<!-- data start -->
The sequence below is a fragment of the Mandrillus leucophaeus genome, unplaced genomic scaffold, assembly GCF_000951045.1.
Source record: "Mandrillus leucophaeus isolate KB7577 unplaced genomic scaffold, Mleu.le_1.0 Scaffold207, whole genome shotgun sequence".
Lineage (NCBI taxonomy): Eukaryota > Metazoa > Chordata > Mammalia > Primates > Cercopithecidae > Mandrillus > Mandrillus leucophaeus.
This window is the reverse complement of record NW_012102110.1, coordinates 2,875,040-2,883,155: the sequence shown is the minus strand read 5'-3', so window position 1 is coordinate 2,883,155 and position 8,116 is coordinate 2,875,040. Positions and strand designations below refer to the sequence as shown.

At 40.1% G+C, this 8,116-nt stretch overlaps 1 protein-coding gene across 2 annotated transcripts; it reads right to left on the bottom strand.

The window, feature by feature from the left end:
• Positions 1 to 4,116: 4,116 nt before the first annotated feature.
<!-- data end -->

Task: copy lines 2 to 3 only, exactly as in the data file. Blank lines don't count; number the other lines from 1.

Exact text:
Source record: "Mandrillus leucophaeus isolate KB7577 unplaced genomic scaffold, Mleu.le_1.0 Scaffold207, whole genome shotgun sequence".
Lineage (NCBI taxonomy): Eukaryota > Metazoa > Chordata > Mammalia > Primates > Cercopithecidae > Mandrillus > Mandrillus leucophaeus.